Obama's emotional message on gun violence is worth hearing over and over again.

"Second Amendment rights are important, but there are other rights that we care about as well."

President Obama just revealed a series of executive actions to address gun violence.

After trying and failing to get a gun safety bill through Congress in 2013, shortly after the mass shooting in Newtown, Connecticut, he's making his last stand on the issue.


Photo by Chip Somodevilla/Getty Images.

With family members of shooting victims at his side, the president delivered an emotional address stating his case for moving forward on a plan without Congress:

"Second Amendment rights are important, but there are other rights that we care about as well. ... Our right to worship freely and safely — that right was denied to Christians in Charleston, South Carolina. And that was denied Jews in Kansas City, and that was denied Muslims in Chapel Hill and Sikhs in Oak Creek.
...
Our right to peaceful assembly, that right was robbed from moviegoers in Aurora and Lafayette. Our inalienable right to life and liberty and the pursuit of happiness, those rights were stripped from college kids in Blacksburg and Santa Barbara, and from high- schoolers in Columbine, and from first-graders in Newtown."

The executive actions have been described as Obama's boldest move on the issue so far.

The measures include a mandate for anyone who sells guns (not just firearm retailers) to get a license and run background checks, investments in improved gun safety technology, authorization to hire more federal agents to process background checks and enforce gun laws, and funding increases for mental health care.

It all sounds so ... reasonable. Sure, politically speaking, it may be fair to call it "bold," but if we're being honest, that's kinda sad.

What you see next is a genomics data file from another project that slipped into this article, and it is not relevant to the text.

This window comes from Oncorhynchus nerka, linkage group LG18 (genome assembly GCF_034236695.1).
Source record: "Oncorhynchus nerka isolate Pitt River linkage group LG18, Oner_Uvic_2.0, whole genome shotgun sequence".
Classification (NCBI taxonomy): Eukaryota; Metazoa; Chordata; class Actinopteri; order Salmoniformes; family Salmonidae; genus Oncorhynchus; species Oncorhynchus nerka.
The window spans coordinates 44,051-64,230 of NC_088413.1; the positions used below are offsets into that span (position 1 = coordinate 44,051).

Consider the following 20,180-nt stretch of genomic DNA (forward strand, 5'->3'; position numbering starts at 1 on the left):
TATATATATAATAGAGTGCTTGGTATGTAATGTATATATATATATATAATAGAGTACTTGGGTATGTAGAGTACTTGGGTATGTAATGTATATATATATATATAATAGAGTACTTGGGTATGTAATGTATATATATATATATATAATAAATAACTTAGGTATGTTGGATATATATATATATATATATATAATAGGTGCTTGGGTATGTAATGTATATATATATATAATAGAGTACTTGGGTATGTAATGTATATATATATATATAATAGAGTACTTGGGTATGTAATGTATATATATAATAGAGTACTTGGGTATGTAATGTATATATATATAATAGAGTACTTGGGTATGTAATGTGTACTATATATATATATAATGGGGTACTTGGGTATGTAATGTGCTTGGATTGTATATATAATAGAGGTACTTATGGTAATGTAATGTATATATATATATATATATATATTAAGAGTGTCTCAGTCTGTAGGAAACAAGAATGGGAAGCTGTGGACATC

Addressing gun violence should never have been a last-ditch effort.

Before the plan was even unveiled, gun rights advocates were threatening to challenge the plan in court. Republican presidential candidates have vowed to reverse the measures if they're voted into office. (Something to keep in mind in November.)

Jeb Bush speaks at an NRA rally. Photo by Justin Sullivan/Getty Images.

These are executive actions, not an ironclad piece of approved legislation, so that iffiness just comes with the territory.

But the president has been periodically forced into a corner, first when Congress rejected a bill containing provisions similar to those in this proposal after the Newtown massacre, then with each failure to act after the more than 1,000 mass shootings since.

The executive actions will do a lot of important things, but they won't solve the problem.

Studies have shown that gun ownership is a powerful predictor of gun homicide rates. And the United States will continue to have an unmatched volume of guns in homes and on the streets.

Photo by Dugan Ashley/Wikimedia Commons (altered).

If nothing else, however, the president is forcing the conversation and, hopefully, getting more voters to snap out of their dazes and respond with the passion and resolve we see in the NRA and other trigger-happy lobbies.

"All of us need to demand that Congress be brave enough to stand up to the gun lobby's lies. ... We need voters who want safer gun laws, and who are disappointed in leaders who stand in their way to remember come election time." — President Obama

Beating gun violence will require a huge reassessment of values. And it really does come down to one simple question:

Is it worth protecting one right, vague and dated as it may be, if it costs shooting victims so many others?

Watch President Obama's tearful address:

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